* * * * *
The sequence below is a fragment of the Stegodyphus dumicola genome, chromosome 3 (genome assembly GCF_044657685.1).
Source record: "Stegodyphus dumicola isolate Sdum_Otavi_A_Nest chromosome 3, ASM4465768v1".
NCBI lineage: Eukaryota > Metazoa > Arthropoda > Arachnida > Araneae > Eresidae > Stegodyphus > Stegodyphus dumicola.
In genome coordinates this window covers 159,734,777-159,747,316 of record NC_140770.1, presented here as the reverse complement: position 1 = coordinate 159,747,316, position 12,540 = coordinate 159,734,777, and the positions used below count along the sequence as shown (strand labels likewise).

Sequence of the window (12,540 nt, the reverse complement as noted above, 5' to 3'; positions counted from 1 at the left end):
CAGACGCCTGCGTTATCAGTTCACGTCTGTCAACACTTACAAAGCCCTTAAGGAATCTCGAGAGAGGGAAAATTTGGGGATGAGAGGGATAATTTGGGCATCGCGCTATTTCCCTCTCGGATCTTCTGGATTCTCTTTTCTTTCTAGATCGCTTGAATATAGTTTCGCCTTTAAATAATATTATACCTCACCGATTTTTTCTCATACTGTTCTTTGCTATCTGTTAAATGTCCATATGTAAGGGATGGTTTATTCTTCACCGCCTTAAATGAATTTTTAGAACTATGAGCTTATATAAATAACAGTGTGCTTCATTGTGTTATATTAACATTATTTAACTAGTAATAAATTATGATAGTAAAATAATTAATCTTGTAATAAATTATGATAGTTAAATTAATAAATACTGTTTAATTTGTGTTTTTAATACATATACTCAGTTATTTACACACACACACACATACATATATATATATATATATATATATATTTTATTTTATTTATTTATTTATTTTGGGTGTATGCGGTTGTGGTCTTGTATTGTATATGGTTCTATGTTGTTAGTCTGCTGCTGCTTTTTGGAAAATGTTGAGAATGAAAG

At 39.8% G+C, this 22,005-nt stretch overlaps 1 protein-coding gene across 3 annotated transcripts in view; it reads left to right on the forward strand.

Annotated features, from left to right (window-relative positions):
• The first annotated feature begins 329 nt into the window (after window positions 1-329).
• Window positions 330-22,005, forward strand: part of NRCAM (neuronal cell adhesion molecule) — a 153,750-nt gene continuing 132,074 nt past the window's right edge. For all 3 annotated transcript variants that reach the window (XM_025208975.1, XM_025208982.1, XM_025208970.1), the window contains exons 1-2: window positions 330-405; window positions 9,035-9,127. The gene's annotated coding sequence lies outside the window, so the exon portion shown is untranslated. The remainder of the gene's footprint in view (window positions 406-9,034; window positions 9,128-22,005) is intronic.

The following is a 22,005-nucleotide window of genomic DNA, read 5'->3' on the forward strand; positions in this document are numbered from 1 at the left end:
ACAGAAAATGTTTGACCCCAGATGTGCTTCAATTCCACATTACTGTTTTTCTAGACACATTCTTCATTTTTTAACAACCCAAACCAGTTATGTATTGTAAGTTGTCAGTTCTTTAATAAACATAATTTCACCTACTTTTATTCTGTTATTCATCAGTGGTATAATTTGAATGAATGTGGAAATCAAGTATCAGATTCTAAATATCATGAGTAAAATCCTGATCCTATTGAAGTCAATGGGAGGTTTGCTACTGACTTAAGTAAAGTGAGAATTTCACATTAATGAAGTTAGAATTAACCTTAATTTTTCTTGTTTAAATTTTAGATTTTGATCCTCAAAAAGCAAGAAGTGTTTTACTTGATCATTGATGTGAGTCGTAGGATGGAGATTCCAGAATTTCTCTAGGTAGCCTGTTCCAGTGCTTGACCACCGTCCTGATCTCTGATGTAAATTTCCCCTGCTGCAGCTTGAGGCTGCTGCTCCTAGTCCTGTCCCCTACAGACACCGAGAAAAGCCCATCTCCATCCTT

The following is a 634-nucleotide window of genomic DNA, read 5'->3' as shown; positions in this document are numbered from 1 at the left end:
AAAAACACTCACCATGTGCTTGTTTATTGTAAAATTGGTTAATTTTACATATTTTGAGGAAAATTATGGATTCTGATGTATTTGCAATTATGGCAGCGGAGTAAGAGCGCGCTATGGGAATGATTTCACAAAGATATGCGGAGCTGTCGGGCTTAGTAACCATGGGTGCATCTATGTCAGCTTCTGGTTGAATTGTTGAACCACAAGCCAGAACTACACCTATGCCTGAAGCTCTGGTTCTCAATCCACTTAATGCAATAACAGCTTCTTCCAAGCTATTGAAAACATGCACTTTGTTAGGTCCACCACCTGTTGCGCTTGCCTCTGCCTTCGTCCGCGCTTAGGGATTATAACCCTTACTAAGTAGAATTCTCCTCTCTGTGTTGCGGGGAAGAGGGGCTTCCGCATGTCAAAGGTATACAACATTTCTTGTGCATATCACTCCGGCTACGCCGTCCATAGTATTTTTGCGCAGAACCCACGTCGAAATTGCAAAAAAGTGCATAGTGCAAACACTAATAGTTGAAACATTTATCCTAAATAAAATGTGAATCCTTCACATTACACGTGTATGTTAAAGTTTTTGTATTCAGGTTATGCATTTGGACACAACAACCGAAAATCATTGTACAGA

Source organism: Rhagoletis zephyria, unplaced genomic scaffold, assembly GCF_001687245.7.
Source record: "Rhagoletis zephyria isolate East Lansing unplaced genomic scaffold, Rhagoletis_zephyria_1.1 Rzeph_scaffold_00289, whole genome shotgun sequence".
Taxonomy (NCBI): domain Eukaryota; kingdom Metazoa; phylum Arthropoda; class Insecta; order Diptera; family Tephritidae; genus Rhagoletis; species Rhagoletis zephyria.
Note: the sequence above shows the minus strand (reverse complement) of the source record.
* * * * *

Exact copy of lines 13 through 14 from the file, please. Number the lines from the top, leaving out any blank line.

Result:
The following is a 634-nucleotide window of genomic DNA, read 5'->3' as shown; positions in this document are numbered from 1 at the left end:
AAAAACACTCACCATGTGCTTGTTTATTGTAAAATTGGTTAATTTTACATATTTTGAGGAAAATTATGGATTCTGATGTATTTGCAATTATGGCAGCGGAGTAAGAGCGCGCTATGGGAATGATTTCACAAAGATATGCGGAGCTGTCGGGCTTAGTAACCATGGGTGCATCTATGTCAGCTTCTGGTTGAATTGTTGAACCACAAGCCAGAACTACACCTATGCCTGAAGCTCTGGTTCTCAATCCACTTAATGCAATAACAGCTTCTTCCAAGCTATTGAAAACATGCACTTTGTTAGGTCCACCACCTGTTGCGCTTGCCTCTGCCTTCGTCCGCGCTTAGGGATTATAACCCTTACTAAGTAGAATTCTCCTCTCTGTGTTGCGGGGAAGAGGGGCTTCCGCATGTCAAAGGTATACAACATTTCTTGTGCATATCACTCCGGCTACGCCGTCCATAGTATTTTTGCGCAGAACCCACGTCGAAATTGCAAAAAAGTGCATAGTGCAAACACTAATAGTTGAAACATTTATCCTAAATAAAATGTGAATCCTTCACATTACACGTGTATGTTAAAGTTTTTGTATTCAGGTTATGCATTTGGACACAACAACCGAAAATCATTGTACAGA